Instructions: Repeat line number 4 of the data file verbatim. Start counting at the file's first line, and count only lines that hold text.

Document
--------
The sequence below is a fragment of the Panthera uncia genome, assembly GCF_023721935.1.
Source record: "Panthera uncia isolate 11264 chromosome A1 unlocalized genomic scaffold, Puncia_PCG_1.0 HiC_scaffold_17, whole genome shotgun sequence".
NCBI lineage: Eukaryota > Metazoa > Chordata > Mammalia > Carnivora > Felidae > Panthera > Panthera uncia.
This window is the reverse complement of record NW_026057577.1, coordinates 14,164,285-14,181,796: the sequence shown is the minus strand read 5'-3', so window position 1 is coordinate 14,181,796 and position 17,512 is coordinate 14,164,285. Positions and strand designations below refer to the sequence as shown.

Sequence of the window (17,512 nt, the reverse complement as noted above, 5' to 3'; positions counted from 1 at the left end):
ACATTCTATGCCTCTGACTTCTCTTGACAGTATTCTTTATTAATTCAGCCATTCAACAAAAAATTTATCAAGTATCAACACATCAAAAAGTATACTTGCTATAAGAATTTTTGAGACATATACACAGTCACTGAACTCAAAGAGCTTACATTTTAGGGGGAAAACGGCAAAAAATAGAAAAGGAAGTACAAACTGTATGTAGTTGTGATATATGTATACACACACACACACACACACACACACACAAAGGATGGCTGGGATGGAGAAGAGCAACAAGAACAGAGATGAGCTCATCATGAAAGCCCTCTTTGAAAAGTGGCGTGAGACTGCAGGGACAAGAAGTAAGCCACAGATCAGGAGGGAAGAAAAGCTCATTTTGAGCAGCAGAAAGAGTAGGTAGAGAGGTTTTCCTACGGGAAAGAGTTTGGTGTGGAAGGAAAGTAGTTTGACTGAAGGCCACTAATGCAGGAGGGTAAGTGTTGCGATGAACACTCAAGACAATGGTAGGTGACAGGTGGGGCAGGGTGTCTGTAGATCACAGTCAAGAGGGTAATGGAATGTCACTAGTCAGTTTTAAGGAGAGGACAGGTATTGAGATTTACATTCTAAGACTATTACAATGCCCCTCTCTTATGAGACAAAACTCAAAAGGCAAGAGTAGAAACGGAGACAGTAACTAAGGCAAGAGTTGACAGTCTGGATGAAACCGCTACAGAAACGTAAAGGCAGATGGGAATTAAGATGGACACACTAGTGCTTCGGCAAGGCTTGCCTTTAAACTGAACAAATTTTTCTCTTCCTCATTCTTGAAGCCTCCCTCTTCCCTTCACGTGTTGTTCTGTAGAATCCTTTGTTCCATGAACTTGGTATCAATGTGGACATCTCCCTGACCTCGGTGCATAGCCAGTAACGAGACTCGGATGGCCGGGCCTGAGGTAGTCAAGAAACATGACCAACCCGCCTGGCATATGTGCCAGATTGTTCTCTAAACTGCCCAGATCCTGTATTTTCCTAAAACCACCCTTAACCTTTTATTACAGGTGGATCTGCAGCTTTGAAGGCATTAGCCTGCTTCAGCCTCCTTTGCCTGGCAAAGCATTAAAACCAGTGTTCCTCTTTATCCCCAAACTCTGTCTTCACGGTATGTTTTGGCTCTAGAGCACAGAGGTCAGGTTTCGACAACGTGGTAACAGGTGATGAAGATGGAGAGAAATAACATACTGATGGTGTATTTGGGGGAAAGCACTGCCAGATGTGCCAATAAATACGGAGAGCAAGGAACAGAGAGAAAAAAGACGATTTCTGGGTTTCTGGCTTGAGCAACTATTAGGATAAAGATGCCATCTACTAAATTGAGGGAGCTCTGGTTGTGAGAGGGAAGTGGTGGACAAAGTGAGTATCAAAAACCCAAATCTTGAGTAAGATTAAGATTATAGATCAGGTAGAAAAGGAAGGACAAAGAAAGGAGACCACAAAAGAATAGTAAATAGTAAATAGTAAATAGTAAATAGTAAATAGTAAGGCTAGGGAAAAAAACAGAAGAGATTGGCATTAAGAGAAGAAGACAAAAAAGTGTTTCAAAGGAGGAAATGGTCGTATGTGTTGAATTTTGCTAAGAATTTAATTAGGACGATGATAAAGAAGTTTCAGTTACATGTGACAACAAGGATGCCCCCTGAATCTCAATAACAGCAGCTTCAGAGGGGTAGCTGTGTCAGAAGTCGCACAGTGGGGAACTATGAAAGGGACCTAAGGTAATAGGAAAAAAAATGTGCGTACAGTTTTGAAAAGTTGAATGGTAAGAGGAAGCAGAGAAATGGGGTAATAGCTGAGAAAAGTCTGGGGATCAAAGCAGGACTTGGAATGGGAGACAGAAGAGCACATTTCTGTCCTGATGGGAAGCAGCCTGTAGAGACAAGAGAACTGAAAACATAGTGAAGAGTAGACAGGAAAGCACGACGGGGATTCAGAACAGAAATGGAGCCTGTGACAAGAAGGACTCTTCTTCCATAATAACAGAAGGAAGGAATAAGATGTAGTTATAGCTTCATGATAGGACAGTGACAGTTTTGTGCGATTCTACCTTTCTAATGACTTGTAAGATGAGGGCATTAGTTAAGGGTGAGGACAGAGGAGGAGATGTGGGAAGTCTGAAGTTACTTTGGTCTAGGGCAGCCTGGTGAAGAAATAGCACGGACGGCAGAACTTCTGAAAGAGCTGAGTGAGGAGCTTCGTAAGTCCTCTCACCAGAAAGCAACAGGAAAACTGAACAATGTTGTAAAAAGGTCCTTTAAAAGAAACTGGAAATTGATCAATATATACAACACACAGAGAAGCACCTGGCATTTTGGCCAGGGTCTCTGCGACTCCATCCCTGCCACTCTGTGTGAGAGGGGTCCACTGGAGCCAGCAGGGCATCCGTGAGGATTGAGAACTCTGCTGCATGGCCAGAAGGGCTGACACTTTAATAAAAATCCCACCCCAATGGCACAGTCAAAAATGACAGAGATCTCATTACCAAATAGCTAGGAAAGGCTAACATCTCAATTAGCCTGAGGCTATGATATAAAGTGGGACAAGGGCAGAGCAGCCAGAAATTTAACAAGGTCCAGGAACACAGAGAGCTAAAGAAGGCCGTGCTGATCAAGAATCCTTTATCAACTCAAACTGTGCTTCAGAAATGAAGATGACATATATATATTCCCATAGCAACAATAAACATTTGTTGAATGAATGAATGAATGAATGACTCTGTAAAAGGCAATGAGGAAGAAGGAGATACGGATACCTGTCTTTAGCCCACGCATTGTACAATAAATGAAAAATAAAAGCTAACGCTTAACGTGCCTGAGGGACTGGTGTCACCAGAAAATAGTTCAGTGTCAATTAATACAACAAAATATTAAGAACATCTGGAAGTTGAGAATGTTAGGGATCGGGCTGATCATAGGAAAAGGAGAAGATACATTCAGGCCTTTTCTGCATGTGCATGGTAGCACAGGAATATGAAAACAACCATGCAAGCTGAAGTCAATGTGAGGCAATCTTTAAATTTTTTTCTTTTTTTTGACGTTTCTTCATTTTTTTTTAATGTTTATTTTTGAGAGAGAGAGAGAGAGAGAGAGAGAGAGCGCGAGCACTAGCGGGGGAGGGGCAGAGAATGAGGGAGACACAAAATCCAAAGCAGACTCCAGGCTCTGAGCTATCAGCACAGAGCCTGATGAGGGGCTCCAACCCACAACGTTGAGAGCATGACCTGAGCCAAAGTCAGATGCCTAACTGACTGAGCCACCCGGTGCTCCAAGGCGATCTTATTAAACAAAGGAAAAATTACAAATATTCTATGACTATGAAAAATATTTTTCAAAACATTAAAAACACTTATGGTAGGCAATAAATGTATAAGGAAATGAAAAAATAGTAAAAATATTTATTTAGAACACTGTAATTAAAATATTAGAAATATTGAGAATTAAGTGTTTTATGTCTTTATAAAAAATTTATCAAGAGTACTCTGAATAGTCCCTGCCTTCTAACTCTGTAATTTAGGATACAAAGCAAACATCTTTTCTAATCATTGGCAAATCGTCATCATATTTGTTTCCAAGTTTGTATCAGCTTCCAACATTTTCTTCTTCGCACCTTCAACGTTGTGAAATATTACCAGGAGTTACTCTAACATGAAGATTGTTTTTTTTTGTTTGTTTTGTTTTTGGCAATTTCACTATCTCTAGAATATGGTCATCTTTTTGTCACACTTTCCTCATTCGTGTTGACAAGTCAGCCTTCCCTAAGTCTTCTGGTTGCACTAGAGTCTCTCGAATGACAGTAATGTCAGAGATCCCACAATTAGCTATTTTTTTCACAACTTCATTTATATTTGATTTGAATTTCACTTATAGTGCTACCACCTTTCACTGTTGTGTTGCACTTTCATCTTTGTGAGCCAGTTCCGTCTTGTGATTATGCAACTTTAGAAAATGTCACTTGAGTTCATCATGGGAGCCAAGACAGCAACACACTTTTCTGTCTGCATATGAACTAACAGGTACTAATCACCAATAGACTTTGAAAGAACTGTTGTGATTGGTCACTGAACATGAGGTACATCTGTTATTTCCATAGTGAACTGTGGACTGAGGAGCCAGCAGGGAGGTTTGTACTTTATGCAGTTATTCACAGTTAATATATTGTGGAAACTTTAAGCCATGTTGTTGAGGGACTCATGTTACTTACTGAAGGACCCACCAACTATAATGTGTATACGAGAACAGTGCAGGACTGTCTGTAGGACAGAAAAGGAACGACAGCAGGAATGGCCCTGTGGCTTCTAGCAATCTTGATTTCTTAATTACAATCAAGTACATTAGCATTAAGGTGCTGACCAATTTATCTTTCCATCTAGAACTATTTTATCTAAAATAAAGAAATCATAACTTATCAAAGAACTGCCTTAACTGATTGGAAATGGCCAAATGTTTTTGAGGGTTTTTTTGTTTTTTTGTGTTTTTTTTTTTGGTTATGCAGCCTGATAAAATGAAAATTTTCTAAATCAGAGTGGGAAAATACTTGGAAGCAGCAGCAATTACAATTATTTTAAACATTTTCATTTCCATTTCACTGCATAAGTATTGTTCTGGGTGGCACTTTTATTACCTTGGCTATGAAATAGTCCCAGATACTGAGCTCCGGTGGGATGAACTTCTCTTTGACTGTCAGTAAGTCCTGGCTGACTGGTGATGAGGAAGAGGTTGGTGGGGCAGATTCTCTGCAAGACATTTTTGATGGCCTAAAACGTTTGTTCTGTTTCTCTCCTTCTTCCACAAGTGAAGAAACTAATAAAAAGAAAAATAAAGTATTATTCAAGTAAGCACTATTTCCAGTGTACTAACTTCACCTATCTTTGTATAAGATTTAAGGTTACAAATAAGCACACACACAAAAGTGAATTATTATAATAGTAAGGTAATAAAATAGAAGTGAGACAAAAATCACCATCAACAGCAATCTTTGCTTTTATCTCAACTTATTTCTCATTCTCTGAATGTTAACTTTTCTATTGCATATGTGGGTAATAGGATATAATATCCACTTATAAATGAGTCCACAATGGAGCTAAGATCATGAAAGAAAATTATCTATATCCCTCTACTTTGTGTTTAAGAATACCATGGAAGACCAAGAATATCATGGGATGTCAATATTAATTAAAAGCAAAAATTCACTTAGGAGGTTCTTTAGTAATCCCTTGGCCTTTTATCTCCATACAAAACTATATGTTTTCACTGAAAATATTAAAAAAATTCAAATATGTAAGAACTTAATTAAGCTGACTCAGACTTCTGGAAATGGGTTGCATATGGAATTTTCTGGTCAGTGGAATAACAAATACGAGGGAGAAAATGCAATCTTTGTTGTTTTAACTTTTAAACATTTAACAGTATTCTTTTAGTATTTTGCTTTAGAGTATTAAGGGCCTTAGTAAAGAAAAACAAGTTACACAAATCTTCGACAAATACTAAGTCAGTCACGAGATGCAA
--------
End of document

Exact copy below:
This window is the reverse complement of record NW_026057577.1, coordinates 14,164,285-14,181,796: the sequence shown is the minus strand read 5'-3', so window position 1 is coordinate 14,181,796 and position 17,512 is coordinate 14,164,285. Positions and strand designations below refer to the sequence as shown.